Each day the Duck RV inched closer to our dock. It was difficult to swim around because of unseen branches that stretched out from the log beneath the water’s surface. Our swimming water became littered with small downy duck feathers. The stench from the duck feces coating the log was wafting into our air. The Duck RV had to go!

With my husband Rob at the oars and me in the water pushing from the back of the boat, we heaved the log further down the lake and deposited it into a niche of uninhabited lakefront.

But just like humans, ducks are creatures of habit. And that night while eating our supper on the upper deck I looked down at the darkened water and asked, “What is that?”

Dozens of motionless blobs were floating in front of our dock.

“Ducks?” my daughter asked.

Rob peered down. “I think it’s a duck armada.”

I ran to get the binoculars.

“What are they doing?”

“It looks like they’re sleeping,” he said.

“Ducks don’t sleep floating in the water.”

“How do you know?”

“Don’t you remember Make Way For Ducklings?” I said. “When ducks find a home they want to keep it.”

“I think they’re angry,” Rob said.

“They don’t look angry. Some of them have their heads tucked in. ”

Time passed and we grew tired watching the homeless ducks and went to bed. I got up in the night for water and the ducks were still there, waiting. Waiting for something that had once been available and now in an instant wasn’t. At least that’s how it must have felt in duck time. It seemed as if they were holding their ground, moving only as far as the current pushed them along. We cared about the ducks but we just didn’t want to share our small stretch of waterfront with them.

A few days later the ducks had happily discovered their RV’s new home. The sad part is that we can’t watch them anymore. Sort of like our own children going to college and then moving away from home.


ImageThe people who live around the lake punctuate my daily walks. They are my neighbors but I don’t really know most of them. There’s the man with two squat dogs that bark incessantly as I pass but never leave the edge of the property. The man waves at me and tells the dogs to shut up. There’s the grandmother who picks raspberries where I like to pick and we’re engaged in a mild competition. There’s Milly with the not-too-subtle anti-abortion stickers plastered across her bumper, like Abortion is Murder. Milly has been walking the dog of another neighbor, who I call the troglodyte. He used to only come out of his house early in the morning but now he’s ill and housebound. Milly has one of those baby blue Virgin Mary statues in her yard that seems to comment on the passerby’s as much as the owner does. I feel conflicted about Milly but I still say hello when I see her.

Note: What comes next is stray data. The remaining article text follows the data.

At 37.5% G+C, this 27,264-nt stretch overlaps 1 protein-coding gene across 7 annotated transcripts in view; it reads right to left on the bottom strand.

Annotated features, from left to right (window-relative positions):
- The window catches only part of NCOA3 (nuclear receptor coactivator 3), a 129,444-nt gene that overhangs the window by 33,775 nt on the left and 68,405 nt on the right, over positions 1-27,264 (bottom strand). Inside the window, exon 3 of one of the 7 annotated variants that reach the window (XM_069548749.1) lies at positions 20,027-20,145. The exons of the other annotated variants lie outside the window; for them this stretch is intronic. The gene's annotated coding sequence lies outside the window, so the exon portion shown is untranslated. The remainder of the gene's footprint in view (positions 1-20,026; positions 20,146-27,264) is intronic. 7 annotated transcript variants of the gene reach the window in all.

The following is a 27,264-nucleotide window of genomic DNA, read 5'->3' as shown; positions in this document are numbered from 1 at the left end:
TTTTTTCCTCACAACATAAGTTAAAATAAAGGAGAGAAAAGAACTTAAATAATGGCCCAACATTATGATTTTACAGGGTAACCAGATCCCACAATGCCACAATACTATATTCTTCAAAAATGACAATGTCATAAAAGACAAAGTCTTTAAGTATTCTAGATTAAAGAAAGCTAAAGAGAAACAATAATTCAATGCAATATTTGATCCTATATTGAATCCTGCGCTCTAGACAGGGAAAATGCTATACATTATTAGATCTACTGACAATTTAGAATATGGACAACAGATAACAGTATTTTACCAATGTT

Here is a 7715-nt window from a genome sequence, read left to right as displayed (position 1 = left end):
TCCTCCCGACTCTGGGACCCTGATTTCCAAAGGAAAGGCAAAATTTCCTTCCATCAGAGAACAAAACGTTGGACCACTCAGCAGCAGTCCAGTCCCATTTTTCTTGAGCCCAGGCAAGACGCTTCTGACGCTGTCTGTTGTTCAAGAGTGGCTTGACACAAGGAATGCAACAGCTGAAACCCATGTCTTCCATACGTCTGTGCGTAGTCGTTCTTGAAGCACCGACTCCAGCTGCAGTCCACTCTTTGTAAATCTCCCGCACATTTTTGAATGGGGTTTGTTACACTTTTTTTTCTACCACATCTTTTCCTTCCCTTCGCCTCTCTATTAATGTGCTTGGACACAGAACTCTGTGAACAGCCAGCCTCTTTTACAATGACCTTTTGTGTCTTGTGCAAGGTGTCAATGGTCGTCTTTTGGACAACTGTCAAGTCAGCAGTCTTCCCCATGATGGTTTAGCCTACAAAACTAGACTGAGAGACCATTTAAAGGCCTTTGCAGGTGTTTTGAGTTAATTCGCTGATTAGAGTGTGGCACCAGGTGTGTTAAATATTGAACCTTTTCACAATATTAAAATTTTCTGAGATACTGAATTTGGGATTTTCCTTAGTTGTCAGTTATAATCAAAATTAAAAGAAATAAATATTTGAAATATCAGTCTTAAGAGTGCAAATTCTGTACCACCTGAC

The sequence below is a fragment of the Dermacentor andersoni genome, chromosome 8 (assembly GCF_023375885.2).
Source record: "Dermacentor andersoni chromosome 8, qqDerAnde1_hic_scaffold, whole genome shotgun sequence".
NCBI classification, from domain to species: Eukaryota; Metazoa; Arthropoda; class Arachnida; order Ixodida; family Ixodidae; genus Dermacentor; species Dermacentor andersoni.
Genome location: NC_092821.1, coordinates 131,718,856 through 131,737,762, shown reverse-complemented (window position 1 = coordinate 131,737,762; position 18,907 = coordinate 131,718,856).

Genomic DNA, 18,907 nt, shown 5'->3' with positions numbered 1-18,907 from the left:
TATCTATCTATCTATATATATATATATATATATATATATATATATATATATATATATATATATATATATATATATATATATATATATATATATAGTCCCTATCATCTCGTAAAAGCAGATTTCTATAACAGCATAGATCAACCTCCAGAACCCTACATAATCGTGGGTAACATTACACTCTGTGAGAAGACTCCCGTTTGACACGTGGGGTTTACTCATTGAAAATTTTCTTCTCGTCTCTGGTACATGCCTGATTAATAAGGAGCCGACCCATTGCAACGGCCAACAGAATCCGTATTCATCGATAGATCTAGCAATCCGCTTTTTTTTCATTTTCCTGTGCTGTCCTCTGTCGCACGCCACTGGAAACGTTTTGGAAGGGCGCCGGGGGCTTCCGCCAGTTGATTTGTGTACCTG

I say hello to everyone except three men who live on the opposite side of the lake. They are always parked outside their shabby house. They sit on folding chairs clustered around a small, cracked plastic table. The yard is mostly brown spots worn bare by their countless shoe rubbings under the table. One of the men wears a Korean silk bomber jacket with a dragon embroidered on the back even if its eighty degrees. So I started referring to them as “the veterans” just as a way of identifying them in conversation.

Initially I pretended to be talking on my phone when I passed by. Then I started to jog staring straight ahead. I thought if I could pass quickly, they wouldn’t notice me. But it felt like their six eyes were trailing me. My daughter found a new route that avoided their house altogether. I started complaining to my son.

“I tried getting up earlier but they’re even out at 6:00 AM smoking cigarettes and drinking tall boys.”

“What do they say to you?”


“Nothing? Maybe they’re lonely,” my son suggested.

These men weren’t belligerent or offensive but they made me uncomfortable. I felt like a bad person for ignoring their existence. What was stopping me? Fear? Korea? The Korean War ended five years before I was born and I’ve sort of overlooked it except when I watched M*A*S*H in high school. Unlike the Vietnam War or WWII, I never knew anyone who fought in it or died there. 2013 marks the 60th anniversary of the end of the Korean War, which would make these men at least 78 years old. I don’t think they are that old but the truth is I don’t really know anything about them. I just know what I perceive to be true.

The next day I passed by Milly’s and the blue Virgin Mary smiled at me. I scowled back. I had drawn a line in the sand with myself and now I was determined to cross it. I had helped fuel the animosity my daughter was feeling.